The European Commission has been hard at work pushing out policies and guidelines to address the few remaining issues in its move towards a truly unified and digital Single Market.
A key constituent of that market is the public sector which directly contributes over €3.5 trillion to the economy, in addition to its social and regulatory impact. It should come as no surprise then that the operational harmonization of the various public sector agencies and organizations spread across the various member states is considered instrumental in achieving the goals of the Single Market.
This harmonization of the public sector is based on a few key principles and digital enablers. Here is a brief look at a few of the main ones.
eInvoicing is not something that is entirely new to businesses in the EU. Companies have already been using it to greatly improve their working capital cycles while also saving on the costs associated with manually handling non-electronic invoices. However, the challenge with the current system is the inconsistency caused by a wide diversity in formats as well as national rules related to eInvoicing. The European Committee for Standardization hopes to remove all these barriers and speed up the invoicing process for consumers, businesses and the public sector service providers.
eDelivery is another key component of the European Union’s digital strategy. It uses a distributed network of nodes for secure and fast communication between public administrators, businesses and citizens. eDelivery provides the technical specifications that will eventually enable seamless, cross-border and inter-agency sharing of data and information in public fields such as law enforcement, consumer protection, procurement and so on.
eProcurement is more than just having an online portal for public sector procurement tenders. The intent is to modify the whole process by making it easier, faster, more transparent and cost effective. Public sector purchasing bodies are to move to a fully electronic means for posting and awarding tenders and electronic submission of tenders would also become mandatory by 2018. This would further enhance cross-border and inter-organizational interoperability.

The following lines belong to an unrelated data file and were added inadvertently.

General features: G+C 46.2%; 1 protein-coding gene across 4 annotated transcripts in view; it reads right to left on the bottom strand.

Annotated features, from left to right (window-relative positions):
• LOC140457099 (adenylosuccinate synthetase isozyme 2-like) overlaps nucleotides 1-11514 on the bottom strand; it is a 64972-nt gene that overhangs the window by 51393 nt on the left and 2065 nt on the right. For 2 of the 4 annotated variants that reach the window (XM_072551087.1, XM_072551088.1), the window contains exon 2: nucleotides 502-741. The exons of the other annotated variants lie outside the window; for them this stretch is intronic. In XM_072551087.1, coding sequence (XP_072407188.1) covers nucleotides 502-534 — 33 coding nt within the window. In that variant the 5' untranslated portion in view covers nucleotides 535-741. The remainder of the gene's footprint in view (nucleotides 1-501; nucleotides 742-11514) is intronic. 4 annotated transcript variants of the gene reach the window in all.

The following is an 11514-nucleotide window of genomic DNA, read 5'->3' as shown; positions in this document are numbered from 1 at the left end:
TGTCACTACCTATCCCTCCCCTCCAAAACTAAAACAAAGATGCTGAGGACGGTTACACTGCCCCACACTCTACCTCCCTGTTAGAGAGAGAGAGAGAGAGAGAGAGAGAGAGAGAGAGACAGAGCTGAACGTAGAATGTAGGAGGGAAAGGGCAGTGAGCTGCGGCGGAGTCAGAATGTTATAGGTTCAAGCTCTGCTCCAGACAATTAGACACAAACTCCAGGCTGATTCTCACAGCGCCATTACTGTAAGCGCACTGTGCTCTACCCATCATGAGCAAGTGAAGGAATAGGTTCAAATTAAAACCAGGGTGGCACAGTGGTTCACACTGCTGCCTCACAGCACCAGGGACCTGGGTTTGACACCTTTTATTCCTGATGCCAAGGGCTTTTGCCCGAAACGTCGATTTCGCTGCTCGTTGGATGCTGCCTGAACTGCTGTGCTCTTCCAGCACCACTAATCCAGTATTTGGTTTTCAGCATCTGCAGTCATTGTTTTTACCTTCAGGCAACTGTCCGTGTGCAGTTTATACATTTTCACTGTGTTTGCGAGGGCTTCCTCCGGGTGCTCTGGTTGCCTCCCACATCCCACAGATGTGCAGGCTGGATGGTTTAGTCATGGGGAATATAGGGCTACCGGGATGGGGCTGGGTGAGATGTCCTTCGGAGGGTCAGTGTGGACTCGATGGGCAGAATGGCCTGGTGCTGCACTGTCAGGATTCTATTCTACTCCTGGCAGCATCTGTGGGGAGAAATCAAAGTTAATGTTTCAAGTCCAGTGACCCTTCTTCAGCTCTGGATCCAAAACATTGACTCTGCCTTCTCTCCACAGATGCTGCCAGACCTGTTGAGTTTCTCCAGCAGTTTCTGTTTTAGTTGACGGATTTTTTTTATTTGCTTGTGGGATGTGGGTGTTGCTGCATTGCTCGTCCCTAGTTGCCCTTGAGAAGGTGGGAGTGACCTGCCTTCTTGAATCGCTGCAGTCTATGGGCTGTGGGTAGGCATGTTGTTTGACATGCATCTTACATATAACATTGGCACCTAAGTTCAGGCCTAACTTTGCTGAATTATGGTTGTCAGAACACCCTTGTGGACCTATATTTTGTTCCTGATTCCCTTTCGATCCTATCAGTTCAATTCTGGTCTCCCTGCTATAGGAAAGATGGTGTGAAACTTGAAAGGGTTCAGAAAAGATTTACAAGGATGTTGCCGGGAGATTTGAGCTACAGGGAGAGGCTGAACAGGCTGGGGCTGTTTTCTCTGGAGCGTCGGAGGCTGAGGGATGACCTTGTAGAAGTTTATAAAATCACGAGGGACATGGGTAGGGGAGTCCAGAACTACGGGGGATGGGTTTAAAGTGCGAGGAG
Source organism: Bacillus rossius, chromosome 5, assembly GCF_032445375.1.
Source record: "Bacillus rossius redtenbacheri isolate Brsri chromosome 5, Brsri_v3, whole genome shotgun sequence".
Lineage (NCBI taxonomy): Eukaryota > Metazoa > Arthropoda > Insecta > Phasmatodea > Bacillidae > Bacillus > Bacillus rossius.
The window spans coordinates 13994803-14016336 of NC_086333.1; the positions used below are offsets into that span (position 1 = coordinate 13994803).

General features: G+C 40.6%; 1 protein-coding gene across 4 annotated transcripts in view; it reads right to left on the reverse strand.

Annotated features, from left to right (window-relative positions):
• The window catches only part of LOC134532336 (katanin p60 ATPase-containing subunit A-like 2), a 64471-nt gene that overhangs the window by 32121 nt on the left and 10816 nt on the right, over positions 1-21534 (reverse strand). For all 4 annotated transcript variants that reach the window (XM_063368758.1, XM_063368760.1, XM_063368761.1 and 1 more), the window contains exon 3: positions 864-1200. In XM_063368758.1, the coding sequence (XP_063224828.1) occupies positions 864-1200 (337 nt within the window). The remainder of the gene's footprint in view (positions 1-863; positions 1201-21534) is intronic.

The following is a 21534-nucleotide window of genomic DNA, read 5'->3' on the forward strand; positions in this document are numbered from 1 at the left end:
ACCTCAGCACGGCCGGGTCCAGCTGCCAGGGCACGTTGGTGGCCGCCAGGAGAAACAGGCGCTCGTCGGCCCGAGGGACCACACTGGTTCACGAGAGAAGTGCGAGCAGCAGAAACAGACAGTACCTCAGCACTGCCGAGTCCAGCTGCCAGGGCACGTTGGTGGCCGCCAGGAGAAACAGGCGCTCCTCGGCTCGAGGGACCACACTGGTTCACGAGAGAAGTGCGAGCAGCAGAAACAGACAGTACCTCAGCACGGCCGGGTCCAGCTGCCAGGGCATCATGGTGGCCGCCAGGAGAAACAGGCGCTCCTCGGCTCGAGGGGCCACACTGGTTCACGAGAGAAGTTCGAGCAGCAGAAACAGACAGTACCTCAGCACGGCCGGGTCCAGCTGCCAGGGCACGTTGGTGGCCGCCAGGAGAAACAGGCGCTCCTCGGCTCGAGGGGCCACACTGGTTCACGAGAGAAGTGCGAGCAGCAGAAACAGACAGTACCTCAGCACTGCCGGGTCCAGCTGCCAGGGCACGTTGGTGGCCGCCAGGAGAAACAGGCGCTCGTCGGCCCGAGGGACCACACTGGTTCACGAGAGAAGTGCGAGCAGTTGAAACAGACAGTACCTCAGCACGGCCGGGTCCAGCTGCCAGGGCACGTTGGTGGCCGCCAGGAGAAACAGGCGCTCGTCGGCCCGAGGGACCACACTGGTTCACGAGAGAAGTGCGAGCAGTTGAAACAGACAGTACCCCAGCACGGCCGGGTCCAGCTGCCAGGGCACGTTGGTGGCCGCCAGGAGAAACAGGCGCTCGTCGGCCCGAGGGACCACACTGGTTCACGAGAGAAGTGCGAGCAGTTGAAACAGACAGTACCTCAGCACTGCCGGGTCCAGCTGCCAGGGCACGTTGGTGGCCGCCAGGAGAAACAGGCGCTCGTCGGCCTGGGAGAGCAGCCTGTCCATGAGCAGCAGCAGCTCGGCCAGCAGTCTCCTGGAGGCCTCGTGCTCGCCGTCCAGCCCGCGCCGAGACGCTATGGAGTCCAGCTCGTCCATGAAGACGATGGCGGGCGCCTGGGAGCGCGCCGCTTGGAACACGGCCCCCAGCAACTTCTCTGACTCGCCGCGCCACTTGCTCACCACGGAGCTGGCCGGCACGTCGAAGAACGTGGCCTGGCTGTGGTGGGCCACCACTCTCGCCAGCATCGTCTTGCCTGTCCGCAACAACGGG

The European Interoperability Framework lays the groundwork for interoperability between organizations and entities offering public series across the EU. It makes full use of other guidelines like eIDAS or the Public Sector Information Directive to ensure seamless delivery of public services to all EU citizens.
These policies (and others) together form the core foundation on which a more efficient, transparent and secure public service delivery system will stand. However, rather than reinventing the wheel, these guidelines take the existing best practices and harmonize them to the greatest extent possible so as to ensure cross-border compatibility. The policymakers hope that the public sector can perhaps lead the way in demonstrating the strength and robustness of the underlying core principles of the Single Market.
Proposal for a REGULATION concerning the respect for private life and the protection of personal data in electronic communications and repealing Directive 2002/58/EC (Regulation on Privacy and Electronic Communications), (2017), by the European Parliament and the European Council
DIRECTIVE 2013/37/EU amending Directive 2003/98/EC on the re-use of public sector information (2013) by the European Parliament and the Council